A lot of modern high-production esport streams contain information that is not normally presented on in-game head-up displays (HUDs). However, a question that is not discussed frequently is whether such streams are showing information that is relevant or if it is unnecessary and potentially confusing for new viewers. Taking a standard sports broadcast for example, it is observable that they tend to avoid showing a significant amount of information on screen at once, preferring to leave more in-depth analyses to the commentators. Data such as individual athlete statistics or team formations tends to be shown intermittently during quieter periods of a match such as half-time. On the other hand, video games contain more information which is crucial to understanding the current state of the match, such as a player’s health or what equipment they have. An absence of such details would be a detriment to the viewers overall experience. The inverse is also an issue; having too much information could alienate the viewers more unfamiliar with the intricacies of the game. Different organisations within a range of games have taken diverse approaches to the challenge of controlling visual information.

A screenshot from a BLAST Premier CS:GO competitive stream, a professionally run broadcast [4].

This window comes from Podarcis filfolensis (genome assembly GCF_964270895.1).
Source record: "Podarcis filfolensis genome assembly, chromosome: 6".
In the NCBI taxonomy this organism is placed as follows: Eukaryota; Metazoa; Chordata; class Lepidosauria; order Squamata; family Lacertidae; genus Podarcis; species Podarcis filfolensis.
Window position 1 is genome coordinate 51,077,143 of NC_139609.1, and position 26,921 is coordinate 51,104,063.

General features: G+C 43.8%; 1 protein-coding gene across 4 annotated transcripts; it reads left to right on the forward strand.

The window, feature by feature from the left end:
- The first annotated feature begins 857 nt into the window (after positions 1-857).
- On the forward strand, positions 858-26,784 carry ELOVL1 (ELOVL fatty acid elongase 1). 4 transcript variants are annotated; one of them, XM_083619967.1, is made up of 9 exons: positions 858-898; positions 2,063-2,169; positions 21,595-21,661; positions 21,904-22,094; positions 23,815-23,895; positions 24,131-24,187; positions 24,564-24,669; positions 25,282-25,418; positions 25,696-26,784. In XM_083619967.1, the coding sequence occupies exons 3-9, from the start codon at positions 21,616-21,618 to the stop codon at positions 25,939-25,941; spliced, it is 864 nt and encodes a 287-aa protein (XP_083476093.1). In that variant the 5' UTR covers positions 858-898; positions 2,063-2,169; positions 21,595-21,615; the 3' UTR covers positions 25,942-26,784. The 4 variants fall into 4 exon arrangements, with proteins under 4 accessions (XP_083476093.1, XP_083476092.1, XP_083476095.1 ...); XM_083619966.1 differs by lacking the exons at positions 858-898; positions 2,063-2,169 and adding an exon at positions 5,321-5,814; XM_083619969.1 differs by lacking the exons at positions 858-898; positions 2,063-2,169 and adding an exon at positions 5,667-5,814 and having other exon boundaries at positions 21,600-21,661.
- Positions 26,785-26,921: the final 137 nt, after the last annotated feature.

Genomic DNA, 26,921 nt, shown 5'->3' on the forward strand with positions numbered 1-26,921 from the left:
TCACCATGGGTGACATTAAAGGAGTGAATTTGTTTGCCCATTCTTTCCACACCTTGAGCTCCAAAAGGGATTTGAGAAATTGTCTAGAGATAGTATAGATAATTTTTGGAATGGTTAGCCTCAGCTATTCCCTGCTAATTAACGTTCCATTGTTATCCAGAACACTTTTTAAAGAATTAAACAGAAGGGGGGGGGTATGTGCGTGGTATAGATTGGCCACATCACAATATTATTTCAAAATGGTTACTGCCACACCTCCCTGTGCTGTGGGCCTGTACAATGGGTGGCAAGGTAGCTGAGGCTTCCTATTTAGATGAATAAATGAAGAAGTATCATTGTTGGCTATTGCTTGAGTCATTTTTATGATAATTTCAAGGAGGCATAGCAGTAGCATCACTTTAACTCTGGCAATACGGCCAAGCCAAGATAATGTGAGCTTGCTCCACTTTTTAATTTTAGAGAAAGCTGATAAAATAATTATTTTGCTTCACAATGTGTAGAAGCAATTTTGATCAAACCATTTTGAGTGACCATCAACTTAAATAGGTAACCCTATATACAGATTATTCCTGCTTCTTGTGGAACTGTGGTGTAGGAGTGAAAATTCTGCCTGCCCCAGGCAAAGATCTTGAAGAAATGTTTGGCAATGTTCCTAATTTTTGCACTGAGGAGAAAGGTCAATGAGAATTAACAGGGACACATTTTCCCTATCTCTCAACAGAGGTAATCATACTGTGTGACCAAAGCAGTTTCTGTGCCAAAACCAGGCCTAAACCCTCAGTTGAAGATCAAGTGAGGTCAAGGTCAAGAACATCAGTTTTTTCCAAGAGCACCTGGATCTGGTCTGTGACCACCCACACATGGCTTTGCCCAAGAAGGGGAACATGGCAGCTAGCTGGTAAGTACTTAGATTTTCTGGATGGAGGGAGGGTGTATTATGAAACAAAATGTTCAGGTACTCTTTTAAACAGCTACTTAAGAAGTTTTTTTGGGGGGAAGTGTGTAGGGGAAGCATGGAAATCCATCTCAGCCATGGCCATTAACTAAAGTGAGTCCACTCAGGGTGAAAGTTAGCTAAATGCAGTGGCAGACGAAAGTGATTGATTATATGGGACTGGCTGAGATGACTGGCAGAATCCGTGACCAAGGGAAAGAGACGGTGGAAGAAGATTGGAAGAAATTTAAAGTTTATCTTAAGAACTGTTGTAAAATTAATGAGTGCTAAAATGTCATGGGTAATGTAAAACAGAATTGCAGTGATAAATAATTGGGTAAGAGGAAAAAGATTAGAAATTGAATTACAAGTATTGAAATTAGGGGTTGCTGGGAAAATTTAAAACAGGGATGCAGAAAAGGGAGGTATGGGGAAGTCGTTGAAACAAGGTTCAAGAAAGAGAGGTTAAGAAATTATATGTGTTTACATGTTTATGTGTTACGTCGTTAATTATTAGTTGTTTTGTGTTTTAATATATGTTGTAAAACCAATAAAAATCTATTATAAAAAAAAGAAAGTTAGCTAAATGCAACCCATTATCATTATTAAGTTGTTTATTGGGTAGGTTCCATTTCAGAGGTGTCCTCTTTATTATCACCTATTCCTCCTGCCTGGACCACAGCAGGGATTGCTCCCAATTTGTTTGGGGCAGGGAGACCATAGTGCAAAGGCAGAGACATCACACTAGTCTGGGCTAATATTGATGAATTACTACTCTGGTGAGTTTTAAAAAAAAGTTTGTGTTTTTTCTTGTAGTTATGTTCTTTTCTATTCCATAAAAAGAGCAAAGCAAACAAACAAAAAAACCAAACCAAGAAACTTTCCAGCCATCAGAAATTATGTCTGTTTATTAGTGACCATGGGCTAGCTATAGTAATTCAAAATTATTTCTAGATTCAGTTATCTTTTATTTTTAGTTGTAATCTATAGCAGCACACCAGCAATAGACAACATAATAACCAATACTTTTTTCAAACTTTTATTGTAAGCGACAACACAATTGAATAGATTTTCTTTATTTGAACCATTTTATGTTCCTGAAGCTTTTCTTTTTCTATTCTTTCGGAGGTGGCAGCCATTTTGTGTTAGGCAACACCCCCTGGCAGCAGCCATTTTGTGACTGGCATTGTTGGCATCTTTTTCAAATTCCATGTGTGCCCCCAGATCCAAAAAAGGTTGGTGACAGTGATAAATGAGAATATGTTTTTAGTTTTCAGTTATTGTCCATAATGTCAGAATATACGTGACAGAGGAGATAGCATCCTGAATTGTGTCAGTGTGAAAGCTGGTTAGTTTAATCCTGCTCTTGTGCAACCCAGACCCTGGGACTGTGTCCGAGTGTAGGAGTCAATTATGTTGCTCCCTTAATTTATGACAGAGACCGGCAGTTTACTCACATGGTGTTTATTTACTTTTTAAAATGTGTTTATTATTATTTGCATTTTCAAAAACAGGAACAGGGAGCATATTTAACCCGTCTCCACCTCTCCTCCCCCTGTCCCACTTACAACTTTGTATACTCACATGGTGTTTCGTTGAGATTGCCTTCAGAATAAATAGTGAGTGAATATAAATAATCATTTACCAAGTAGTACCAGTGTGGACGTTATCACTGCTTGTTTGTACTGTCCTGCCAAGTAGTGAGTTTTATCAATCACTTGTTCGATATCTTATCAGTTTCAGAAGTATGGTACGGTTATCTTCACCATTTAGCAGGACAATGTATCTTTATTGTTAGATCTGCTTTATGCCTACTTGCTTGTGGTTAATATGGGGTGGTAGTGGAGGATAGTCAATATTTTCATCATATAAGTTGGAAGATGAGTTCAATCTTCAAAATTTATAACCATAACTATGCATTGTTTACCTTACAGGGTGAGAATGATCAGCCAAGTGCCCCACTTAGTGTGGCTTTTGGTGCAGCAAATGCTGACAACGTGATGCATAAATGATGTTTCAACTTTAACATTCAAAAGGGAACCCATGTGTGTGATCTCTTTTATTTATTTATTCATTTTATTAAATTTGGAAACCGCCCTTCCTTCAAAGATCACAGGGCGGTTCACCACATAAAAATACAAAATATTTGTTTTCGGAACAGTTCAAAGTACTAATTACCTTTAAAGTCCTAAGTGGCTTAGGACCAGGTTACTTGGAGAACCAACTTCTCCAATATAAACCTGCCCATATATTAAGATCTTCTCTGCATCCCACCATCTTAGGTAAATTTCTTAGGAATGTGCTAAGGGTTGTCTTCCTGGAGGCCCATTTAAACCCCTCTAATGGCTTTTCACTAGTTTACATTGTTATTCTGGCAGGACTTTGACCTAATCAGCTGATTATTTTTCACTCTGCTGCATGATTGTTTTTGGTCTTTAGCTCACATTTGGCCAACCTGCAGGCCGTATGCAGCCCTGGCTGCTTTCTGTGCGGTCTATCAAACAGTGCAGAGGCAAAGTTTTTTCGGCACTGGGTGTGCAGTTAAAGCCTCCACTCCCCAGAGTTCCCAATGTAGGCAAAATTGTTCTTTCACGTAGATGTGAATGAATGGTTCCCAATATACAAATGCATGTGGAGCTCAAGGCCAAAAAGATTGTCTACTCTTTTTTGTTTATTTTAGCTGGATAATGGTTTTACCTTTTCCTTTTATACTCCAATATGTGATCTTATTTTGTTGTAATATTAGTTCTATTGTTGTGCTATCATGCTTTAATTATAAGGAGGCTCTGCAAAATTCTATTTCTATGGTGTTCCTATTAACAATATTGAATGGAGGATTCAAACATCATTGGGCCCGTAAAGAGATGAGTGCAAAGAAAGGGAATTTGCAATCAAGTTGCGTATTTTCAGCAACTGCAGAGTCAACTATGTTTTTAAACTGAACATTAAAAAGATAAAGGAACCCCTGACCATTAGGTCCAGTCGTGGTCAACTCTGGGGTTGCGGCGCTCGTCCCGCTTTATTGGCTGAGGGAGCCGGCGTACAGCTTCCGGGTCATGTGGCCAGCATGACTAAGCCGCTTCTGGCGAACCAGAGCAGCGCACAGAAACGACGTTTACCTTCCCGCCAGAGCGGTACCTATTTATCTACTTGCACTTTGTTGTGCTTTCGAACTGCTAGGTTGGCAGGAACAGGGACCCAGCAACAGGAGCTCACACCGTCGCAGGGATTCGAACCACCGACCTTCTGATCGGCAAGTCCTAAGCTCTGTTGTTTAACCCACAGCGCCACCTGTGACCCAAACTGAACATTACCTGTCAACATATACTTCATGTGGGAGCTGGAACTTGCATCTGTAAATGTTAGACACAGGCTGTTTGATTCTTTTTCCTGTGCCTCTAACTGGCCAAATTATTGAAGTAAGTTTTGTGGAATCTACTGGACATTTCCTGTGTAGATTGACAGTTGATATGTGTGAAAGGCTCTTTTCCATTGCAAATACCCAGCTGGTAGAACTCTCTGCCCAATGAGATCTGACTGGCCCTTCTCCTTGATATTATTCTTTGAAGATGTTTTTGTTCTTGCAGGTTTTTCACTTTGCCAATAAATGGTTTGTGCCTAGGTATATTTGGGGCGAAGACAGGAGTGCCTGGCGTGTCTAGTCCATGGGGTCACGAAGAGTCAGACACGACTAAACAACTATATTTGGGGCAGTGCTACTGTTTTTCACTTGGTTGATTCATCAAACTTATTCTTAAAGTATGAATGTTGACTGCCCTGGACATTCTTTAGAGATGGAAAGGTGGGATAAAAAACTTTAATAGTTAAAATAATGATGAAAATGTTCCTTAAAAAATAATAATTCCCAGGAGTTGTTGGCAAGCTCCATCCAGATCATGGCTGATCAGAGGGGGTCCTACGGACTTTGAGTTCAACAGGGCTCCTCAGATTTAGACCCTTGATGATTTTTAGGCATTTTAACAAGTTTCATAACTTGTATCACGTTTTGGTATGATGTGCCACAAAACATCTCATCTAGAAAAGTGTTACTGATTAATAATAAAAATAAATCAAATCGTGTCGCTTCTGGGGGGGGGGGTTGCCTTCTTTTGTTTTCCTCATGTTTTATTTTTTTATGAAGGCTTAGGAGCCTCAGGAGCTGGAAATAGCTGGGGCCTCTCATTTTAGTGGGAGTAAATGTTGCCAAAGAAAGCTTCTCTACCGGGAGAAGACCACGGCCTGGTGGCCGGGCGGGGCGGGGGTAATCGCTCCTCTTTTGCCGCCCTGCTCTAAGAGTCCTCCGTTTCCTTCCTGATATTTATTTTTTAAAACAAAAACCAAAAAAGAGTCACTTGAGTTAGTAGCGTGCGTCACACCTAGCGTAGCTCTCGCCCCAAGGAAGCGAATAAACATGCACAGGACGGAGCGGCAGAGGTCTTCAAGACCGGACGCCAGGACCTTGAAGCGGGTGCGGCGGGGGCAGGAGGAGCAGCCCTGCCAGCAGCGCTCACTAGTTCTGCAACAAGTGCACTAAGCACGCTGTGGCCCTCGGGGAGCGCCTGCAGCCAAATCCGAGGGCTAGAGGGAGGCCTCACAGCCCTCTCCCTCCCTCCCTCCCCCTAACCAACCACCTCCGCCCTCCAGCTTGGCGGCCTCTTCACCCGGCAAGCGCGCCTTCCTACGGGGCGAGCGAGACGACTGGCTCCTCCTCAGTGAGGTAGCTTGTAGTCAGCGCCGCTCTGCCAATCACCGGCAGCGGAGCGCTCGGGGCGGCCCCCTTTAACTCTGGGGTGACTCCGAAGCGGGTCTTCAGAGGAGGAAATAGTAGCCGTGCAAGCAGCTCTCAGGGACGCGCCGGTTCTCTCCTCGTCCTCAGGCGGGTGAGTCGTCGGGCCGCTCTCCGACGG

To anyone unfamiliar with Counter Strike: Global Offensive (CS:GO), what can you pick apart from this image? Those who have experience with games, you may be able to determine that Team Liquid have more players alive, yet Faze Clan is winning the overall game and that this player is in a rather precarious situation. You may also recognise that there are 30 seconds left and possibly that it is currently the 18th round, from which you can draw the conclusion that Team Liquid is likely going to win the round to make it 9-9. However, you may have little idea on who has economic advantage or why this player is using a handgun against people with assault rifles. Given enough time with this image, the average person could conceivably begin to unpick the greater contexts surrounding the game. But in a live match it would be difficult to unravel what is happening without more experience with the game. The broadcasters behind this stream, BLAST Premier, have acknowledged the problem and addressed it somewhat with the Firepower bar near the scores at the top. This gives a brief insight into who is winning or expected to win the current round based on a variety of different factors. Simply placing this information on screen allows people of differing experience with CS:GO to get a sufficient understanding of the match. Those with a lot of knowledge about the game can recognise that Faze Clan are saving their money for a later round by not purchasing expensive equipment; people less familiar with CS:GO have a good idea of who is going to win this round, but not necessarily why.